One by one the students and their instructors shared their thoughts of the day’s activities during circle time.
“I like learning about my culture and being outside in nature,” said Calora Norton, an 11th grader at Lehi High School. “I liked learning about what people here do for their jobs.”
Dominic Goodman, a senior at West Jordan High School liked that his generation heard from elders about the importance of education and why they need to learn about traditions and culture. “It is all entangled with who we are,” he said.
The Utah State office of Education Title VII program in collaboration with the Bureau of Land Management Utah, the Urban Indian Center and the Red Butte Garden hosted the third annual of the “Bridging Cultures, Connecting Worlds” Earth Connections Camp this month.
The day-camp for urban American Indian youth aims to reconnect students with their cultural heritage by participating in a variety of activities lead my American Indian educators.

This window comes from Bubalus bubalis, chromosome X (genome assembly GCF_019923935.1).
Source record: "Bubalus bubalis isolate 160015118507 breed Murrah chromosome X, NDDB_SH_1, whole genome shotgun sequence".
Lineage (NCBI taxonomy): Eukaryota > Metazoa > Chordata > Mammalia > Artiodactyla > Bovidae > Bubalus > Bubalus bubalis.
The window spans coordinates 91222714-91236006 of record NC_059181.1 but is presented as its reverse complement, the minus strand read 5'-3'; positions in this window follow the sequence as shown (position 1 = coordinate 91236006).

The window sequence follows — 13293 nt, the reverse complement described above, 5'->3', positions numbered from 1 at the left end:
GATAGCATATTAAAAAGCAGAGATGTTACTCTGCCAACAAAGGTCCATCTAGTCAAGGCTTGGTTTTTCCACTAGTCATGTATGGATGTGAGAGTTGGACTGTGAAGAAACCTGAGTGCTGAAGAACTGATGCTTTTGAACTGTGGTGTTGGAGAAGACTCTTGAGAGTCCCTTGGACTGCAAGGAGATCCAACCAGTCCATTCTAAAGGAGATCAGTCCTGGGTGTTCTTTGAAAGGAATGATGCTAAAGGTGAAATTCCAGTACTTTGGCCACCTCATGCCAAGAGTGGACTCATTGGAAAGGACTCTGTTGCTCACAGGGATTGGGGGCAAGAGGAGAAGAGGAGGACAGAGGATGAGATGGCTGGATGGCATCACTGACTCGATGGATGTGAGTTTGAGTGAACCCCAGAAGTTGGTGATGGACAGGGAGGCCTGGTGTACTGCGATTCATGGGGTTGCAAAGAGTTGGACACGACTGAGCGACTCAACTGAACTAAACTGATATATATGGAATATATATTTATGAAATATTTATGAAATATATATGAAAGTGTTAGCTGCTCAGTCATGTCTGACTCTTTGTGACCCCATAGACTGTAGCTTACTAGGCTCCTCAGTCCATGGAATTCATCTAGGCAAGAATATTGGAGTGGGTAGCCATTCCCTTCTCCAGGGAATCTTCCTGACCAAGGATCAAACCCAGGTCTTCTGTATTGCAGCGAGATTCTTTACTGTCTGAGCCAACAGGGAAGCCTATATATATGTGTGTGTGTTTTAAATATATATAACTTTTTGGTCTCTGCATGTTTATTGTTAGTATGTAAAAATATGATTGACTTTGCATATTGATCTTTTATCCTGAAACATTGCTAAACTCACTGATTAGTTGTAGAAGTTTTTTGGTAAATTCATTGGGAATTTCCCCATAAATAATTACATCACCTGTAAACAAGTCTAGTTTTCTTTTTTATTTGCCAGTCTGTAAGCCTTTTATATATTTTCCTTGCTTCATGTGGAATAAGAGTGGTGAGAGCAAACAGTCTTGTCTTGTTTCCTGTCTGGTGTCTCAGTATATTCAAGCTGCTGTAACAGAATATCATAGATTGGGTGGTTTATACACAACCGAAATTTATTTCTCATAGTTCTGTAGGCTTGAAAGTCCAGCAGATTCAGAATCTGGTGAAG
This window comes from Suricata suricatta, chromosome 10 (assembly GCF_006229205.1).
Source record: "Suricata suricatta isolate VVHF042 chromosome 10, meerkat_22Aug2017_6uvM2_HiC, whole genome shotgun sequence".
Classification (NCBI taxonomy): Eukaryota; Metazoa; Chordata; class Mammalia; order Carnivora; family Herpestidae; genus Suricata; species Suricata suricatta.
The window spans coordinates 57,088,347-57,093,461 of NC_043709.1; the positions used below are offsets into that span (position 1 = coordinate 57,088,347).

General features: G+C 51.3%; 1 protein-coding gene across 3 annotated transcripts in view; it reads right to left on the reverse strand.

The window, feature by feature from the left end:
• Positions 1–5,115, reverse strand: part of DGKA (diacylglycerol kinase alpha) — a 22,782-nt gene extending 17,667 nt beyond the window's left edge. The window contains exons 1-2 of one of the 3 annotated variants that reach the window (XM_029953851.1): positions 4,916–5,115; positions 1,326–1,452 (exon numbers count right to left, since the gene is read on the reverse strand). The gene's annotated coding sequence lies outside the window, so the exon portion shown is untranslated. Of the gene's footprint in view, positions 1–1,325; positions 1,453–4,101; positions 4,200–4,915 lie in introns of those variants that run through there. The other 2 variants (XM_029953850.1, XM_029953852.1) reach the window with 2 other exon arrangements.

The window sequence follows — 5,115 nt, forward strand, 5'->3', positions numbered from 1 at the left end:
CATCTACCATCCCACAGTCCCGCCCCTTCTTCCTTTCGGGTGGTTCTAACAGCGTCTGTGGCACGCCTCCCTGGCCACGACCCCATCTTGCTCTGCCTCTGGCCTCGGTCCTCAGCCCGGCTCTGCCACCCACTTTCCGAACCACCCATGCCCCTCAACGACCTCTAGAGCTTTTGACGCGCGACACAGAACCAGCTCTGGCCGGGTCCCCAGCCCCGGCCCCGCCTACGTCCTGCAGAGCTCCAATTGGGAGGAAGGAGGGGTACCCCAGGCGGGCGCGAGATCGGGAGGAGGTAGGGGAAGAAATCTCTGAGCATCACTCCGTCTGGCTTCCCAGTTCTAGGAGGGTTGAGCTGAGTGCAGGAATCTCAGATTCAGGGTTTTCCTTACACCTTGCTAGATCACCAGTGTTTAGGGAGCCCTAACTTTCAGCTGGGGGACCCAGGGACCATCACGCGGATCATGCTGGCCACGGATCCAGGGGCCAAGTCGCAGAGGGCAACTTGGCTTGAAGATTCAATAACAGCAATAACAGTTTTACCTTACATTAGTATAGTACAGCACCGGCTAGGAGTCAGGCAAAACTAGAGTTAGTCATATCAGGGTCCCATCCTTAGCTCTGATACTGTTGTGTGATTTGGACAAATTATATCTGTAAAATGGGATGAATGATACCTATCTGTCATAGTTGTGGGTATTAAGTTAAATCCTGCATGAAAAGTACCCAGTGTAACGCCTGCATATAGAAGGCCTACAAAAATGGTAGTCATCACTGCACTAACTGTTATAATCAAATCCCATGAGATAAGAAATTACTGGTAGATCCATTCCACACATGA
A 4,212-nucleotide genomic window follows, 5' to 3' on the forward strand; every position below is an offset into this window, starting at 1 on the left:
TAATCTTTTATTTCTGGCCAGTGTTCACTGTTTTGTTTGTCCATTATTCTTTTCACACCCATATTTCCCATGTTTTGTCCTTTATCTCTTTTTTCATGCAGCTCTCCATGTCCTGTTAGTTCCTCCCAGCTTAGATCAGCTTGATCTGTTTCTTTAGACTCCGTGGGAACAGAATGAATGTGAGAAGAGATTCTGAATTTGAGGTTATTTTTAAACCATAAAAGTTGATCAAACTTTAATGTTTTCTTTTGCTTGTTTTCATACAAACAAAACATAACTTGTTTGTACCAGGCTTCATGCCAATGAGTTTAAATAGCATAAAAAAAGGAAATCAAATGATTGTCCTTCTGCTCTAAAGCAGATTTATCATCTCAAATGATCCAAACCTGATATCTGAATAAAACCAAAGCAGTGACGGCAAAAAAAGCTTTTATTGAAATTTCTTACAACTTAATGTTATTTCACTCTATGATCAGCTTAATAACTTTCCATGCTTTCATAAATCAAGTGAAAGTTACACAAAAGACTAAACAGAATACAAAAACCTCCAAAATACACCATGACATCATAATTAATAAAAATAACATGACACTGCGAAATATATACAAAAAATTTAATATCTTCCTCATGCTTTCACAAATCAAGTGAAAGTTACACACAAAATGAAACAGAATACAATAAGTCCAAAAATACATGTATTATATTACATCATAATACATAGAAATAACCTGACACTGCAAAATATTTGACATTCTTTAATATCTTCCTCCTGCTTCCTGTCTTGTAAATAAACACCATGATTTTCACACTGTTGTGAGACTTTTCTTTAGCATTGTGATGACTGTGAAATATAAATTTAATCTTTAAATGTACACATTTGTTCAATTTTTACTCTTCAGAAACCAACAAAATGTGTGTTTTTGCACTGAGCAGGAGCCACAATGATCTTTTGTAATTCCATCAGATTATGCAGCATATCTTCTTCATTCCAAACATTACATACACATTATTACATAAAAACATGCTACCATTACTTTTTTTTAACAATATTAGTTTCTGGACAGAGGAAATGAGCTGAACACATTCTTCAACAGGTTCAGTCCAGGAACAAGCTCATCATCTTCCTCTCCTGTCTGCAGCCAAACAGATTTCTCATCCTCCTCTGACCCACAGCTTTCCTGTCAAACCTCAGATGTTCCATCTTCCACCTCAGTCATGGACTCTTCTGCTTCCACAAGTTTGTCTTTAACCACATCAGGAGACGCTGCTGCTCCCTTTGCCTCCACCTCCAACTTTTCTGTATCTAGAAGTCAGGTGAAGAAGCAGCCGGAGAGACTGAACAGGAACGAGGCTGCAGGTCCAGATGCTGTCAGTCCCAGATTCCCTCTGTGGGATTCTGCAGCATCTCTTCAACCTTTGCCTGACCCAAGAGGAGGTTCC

A total of 36 students attended the camp held at Red Butte Garden. Campers were split into two groups and rotated between learning stations that included: constructing dams, painting rock art, learning about hydrology and engineering, language, history, traditional music, song, and dances.
“I’m honored to be here today with you guys. Hopefully you learned something about your native culture,” said Virgil Johnson, an instructor attending the camp for the second time. He told students that like the instructors, they too can become successful as engineers, teachers, coaches and leaders in their communities. “That’s what we are trying to have you guys learn, your native culture and how to be successful in a diverse world, outside of the native culture. You have to learn how to walk both roads.”
Daniel Picard, Bureau of Reclamation deputy regional director and Oglala Sioux and Nez Perce descendant was invited to talk to students as the keynote speaker.